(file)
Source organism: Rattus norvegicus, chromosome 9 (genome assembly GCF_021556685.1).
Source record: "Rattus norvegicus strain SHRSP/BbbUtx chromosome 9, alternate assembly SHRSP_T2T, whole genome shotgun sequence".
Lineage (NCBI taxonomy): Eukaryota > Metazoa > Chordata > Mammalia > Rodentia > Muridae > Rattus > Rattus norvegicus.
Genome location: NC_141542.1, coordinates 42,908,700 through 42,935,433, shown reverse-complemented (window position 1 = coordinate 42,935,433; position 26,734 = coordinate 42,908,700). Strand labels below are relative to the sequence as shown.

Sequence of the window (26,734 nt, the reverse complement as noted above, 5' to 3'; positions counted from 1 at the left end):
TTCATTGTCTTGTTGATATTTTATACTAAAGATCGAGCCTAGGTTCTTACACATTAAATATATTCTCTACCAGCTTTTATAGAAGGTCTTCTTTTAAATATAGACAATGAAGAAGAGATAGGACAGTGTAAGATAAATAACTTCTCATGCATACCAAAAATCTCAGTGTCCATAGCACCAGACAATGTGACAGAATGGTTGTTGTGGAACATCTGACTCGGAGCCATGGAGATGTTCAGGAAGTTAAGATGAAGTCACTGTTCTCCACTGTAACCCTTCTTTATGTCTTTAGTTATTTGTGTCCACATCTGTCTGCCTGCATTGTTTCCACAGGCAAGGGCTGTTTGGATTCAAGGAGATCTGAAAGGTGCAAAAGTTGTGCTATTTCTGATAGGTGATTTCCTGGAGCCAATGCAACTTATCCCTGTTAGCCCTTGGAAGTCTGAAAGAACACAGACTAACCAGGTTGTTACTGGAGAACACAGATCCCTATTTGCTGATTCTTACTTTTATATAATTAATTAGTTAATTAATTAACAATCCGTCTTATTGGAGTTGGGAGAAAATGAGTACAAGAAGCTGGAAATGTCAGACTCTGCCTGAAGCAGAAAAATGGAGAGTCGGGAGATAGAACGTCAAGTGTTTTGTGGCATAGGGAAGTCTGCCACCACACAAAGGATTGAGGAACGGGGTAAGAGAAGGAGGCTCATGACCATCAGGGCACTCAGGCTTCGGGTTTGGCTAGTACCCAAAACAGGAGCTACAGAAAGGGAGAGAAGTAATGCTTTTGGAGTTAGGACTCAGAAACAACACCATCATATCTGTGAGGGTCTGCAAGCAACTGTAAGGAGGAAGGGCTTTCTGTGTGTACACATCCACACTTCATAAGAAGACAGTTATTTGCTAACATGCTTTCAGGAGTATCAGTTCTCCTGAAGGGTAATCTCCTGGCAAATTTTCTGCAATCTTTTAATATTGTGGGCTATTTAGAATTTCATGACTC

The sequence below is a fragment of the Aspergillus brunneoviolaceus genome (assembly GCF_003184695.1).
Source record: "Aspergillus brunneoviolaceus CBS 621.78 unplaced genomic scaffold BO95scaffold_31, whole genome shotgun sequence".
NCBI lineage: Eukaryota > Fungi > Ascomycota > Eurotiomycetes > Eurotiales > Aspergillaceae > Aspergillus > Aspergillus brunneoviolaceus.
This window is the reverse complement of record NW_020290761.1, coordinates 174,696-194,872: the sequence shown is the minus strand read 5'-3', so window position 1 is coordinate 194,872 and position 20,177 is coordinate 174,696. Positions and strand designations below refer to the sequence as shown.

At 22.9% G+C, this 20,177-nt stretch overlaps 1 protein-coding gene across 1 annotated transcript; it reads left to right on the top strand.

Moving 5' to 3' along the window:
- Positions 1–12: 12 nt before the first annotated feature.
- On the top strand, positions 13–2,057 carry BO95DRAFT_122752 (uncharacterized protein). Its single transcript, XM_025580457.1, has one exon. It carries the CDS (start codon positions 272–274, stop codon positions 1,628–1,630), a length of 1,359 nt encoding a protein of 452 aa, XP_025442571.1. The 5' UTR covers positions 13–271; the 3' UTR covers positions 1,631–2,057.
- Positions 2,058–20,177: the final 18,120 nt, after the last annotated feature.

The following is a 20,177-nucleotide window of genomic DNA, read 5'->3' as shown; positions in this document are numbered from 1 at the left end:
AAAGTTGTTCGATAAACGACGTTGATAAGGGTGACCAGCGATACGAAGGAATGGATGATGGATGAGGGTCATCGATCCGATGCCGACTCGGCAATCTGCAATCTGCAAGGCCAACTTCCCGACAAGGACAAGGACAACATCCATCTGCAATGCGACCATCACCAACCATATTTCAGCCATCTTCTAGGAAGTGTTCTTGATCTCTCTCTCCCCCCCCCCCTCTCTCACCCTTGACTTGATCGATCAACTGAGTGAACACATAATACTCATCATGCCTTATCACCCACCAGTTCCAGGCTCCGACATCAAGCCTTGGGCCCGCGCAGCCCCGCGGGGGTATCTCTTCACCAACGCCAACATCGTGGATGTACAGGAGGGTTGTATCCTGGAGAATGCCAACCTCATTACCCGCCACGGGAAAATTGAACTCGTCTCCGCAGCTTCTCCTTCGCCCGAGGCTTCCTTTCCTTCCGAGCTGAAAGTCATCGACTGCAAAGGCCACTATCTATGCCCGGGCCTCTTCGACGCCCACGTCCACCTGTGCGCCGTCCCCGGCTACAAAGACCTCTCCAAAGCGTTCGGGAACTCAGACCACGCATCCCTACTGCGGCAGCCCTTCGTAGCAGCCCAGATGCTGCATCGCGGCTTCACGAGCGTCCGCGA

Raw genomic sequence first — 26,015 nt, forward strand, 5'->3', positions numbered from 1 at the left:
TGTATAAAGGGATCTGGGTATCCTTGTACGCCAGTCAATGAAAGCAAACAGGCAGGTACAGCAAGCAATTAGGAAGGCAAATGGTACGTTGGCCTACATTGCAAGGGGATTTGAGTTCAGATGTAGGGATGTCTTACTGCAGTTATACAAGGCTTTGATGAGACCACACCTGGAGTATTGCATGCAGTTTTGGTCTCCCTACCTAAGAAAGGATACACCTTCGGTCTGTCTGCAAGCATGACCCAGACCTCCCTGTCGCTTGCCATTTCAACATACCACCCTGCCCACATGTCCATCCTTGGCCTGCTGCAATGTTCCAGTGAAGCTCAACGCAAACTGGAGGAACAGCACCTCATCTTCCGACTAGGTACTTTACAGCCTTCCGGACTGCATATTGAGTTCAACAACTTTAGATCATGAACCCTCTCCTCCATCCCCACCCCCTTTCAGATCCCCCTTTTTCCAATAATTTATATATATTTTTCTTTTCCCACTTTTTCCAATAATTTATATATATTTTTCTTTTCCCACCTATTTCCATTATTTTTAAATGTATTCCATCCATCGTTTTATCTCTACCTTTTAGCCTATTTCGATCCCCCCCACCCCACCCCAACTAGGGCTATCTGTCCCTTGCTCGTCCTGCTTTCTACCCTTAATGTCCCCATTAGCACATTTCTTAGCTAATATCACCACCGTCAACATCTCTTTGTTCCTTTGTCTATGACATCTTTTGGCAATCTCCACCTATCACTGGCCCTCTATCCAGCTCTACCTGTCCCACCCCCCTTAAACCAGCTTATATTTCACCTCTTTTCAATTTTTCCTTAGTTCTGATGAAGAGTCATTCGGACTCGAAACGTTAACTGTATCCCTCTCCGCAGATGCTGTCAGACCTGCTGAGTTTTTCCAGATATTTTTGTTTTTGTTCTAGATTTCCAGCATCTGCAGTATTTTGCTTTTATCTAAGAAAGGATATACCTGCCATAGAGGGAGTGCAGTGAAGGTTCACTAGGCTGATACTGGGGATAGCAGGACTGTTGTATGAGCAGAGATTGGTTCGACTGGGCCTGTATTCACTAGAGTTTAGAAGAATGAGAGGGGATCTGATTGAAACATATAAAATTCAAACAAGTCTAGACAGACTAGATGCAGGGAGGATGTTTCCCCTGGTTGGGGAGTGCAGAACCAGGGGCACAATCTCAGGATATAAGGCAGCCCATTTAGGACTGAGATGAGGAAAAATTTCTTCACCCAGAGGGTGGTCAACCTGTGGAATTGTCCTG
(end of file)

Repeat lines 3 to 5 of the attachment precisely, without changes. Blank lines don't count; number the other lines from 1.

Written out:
Lineage (NCBI taxonomy): Eukaryota > Metazoa > Chordata > Mammalia > Rodentia > Muridae > Rattus > Rattus norvegicus.
Genome location: NC_141542.1, coordinates 42,908,700 through 42,935,433, shown reverse-complemented (window position 1 = coordinate 42,935,433; position 26,734 = coordinate 42,908,700). Strand labels below are relative to the sequence as shown.

Sequence of the window (26,734 nt, the reverse complement as noted above, 5' to 3'; positions counted from 1 at the left end):